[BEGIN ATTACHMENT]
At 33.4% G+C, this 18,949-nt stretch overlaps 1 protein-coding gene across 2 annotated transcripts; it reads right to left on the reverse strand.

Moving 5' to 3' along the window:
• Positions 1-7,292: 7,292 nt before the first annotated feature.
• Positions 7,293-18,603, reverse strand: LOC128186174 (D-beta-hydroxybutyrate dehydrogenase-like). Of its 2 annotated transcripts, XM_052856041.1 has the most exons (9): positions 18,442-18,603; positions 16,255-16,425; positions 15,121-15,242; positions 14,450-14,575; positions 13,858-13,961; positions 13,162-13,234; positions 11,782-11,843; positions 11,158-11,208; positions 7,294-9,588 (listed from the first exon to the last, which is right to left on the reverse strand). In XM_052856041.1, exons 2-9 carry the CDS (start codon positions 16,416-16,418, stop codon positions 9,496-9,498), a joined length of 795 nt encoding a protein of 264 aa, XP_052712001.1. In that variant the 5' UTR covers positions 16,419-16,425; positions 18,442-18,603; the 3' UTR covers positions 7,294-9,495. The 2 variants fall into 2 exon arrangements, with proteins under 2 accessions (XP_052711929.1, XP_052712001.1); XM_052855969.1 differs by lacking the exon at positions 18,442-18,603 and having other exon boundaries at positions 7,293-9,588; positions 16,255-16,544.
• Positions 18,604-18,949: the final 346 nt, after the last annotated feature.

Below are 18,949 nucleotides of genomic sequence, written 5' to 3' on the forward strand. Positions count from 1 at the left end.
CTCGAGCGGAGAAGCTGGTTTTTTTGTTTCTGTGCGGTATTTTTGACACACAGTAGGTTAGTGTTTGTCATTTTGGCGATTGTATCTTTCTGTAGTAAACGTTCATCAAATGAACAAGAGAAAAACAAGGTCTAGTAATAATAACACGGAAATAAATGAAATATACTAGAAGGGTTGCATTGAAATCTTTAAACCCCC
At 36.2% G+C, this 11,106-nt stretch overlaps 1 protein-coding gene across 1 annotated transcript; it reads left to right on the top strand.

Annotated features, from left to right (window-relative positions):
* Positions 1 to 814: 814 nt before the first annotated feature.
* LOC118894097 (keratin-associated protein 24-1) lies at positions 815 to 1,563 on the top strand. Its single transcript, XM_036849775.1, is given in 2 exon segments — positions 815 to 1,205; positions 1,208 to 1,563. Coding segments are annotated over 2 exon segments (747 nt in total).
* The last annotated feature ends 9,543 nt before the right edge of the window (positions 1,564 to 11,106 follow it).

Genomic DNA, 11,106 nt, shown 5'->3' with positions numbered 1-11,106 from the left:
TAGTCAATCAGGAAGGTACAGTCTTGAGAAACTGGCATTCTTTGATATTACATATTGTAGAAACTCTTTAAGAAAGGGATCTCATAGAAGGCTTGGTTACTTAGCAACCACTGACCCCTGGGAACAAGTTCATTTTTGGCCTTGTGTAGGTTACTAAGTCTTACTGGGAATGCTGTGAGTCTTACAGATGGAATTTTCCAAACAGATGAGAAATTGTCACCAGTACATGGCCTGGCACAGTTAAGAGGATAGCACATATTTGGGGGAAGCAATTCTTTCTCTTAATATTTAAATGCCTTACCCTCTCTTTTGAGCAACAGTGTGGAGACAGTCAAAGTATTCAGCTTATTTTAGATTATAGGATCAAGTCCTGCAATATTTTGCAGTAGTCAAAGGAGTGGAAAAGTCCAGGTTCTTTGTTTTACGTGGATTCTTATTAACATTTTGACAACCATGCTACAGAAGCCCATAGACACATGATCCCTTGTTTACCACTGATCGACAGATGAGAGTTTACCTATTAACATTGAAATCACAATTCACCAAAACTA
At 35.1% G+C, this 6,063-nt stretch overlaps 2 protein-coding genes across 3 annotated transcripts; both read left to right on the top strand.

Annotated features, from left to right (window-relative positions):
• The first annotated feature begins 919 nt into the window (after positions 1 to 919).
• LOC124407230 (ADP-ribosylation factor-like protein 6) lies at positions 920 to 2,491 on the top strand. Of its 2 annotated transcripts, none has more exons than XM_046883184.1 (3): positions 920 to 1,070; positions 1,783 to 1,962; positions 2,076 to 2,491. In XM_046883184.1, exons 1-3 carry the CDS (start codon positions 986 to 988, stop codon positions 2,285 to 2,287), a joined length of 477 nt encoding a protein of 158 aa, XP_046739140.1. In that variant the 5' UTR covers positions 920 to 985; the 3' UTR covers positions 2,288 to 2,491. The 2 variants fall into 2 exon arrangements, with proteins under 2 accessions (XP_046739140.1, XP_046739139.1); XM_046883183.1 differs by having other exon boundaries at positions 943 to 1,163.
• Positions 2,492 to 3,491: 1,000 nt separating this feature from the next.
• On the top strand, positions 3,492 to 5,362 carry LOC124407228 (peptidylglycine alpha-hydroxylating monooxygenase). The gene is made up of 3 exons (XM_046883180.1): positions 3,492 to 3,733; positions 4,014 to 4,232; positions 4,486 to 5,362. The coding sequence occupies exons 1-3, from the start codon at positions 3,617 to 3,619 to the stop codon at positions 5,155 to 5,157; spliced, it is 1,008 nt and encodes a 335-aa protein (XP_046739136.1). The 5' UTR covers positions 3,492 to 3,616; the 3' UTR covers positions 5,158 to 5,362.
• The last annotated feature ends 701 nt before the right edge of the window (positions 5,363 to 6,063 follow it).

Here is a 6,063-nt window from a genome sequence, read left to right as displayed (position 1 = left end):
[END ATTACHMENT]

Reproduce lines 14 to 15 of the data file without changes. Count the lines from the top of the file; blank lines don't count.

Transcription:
TAGTCAATCAGGAAGGTACAGTCTTGAGAAACTGGCATTCTTTGATATTACATATTGTAGAAACTCTTTAAGAAAGGGATCTCATAGAAGGCTTGGTTACTTAGCAACCACTGACCCCTGGGAACAAGTTCATTTTTGGCCTTGTGTAGGTTACTAAGTCTTACTGGGAATGCTGTGAGTCTTACAGATGGAATTTTCCAAACAGATGAGAAATTGTCACCAGTACATGGCCTGGCACAGTTAAGAGGATAGCACATATTTGGGGGAAGCAATTCTTTCTCTTAATATTTAAATGCCTTACCCTCTCTTTTGAGCAACAGTGTGGAGACAGTCAAAGTATTCAGCTTATTTTAGATTATAGGATCAAGTCCTGCAATATTTTGCAGTAGTCAAAGGAGTGGAAAAGTCCAGGTTCTTTGTTTTACGTGGATTCTTATTAACATTTTGACAACCATGCTACAGAAGCCCATAGACACATGATCCCTTGTTTACCACTGATCGACAGATGAGAGTTTACCTATTAACATTGAAATCACAATTCACCAAAACTA
At 35.1% G+C, this 6,063-nt stretch overlaps 2 protein-coding genes across 3 annotated transcripts; both read left to right on the top strand.